Chile was one of the first nations in Latin America to set long-range targets for adding clean generating capacity. These included a clean energy mandate of 20% of generation by 2025. In 2015, the sector represented 18% of all energy generated, and is expected to surpass the 20% by 2025 target.
The Chilean electricity market is divided into four segments: Central Interconnected System (SIC), Norte Grande Interconnected System (SING), Aysén and Magallanes. Chile is the world’s largest copper exporter, and the energy-intensive nature of that industry creates substantial correlation with power demand growth. In 2015, the copper industry consumed 23TWh, which represented 33% of the total power generated in the country that year. Mining operations are located in the northern part of the country, mostly serviced by the SING system. Although most of the mining industry’s electricity demand occurs in the SING area, two-thirds of the country’s total installed capacity (21GW) is in the SIC system.
On September 2014, Chile created a renewable energy-specific auction system, in which all clean energy technologies would compete. Under the system, generators commit to supply electricity during a certain time block. By the end of 2015, two auctions had been conducted under this format.
In 2015, Chile generated 72TWh from renewable sources (biomass and waste, solar, wind and small hydro), equivalent to 18% of the national total. Large hydro accounted for 23%, and natural gas, coal, oil and diesel made up the rest.
The country is the leader in Latin American solar installations – as of the end of 2015, 750MW was installed. In 2014, most of the PV development was propelled by merchant projects that were developed to sell electricity in the spot market. However, a recent fall of prices in the wholesale market has seen developers shift to secure contracts in the regulated market.
In 2014, a net metering programme was introduced. This enables retail electricity consumers who have renewable energy or co-generation installations smaller than 100kW to connect to the national grid, deliver surplus generation and obtain credit for excess electricity provided. The credit is equivalent to the price charged by the utilities to their consumers.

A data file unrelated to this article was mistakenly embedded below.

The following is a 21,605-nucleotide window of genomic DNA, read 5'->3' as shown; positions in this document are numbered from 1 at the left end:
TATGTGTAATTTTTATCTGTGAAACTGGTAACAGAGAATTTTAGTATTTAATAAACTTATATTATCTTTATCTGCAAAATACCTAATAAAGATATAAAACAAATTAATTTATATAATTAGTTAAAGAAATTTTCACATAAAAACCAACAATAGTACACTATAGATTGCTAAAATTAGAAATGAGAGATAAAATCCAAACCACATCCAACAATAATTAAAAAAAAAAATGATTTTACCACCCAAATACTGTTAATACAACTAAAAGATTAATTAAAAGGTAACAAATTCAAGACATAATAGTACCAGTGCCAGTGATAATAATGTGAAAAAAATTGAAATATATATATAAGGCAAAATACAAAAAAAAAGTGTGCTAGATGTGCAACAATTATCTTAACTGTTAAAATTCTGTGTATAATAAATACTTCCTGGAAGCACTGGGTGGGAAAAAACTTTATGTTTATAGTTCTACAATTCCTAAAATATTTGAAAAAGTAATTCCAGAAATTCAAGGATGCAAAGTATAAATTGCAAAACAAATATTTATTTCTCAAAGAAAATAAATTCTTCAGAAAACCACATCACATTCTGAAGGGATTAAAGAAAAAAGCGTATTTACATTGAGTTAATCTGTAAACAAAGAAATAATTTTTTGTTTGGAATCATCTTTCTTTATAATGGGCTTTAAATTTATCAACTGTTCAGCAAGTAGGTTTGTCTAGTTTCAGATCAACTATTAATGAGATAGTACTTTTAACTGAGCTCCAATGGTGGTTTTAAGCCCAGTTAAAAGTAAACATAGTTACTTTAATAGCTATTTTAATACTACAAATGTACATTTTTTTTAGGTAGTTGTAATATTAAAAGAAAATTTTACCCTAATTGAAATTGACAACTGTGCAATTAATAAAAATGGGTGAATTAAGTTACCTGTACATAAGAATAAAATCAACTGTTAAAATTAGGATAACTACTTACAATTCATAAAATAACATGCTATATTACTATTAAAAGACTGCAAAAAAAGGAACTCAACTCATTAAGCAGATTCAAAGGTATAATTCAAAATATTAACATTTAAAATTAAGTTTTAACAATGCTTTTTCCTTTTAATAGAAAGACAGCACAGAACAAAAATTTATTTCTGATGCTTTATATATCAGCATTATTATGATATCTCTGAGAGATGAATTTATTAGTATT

Chile scored 2.36 in Climatescope 2016, placing it 2nd on the list of 58 countries, beneath only China. (In 2015, it managed 3rd with a score of 1.97.) The country was in the top 10 on all parameters, and achieved its highest ranking on Greenhouse Gas Management Activities Parameter IV.
On Enabling Framework Parameter I, Chile earned a higher score, but it slipped three places to 7th. It has a supportive power structure, for instance it is open to independent power producers, and importantly it added more than 3GW of clean energy capacity in 2015.
The country’s score more than doubled on Clean Energy Investment and Climate Financing Parameter II and it climbed from 8th to 5th position. This reflected $3.3bn of new investment, chiefly in solar.
On Low-Carbon Business & Clean Energy Value Chains Parameter III, Chile’s score improved slightly but its position in the ranking remained the same. The country is served by a wide variety of manufacturers and developers.
The country’s score on Parameter IV jumped to 3.21 from 3.05, and it took 2nd place globally, behind only South Africa with 3.39. It has adopted a broad range of carbon policies and is engaged in considerable carbon offsetting activity.
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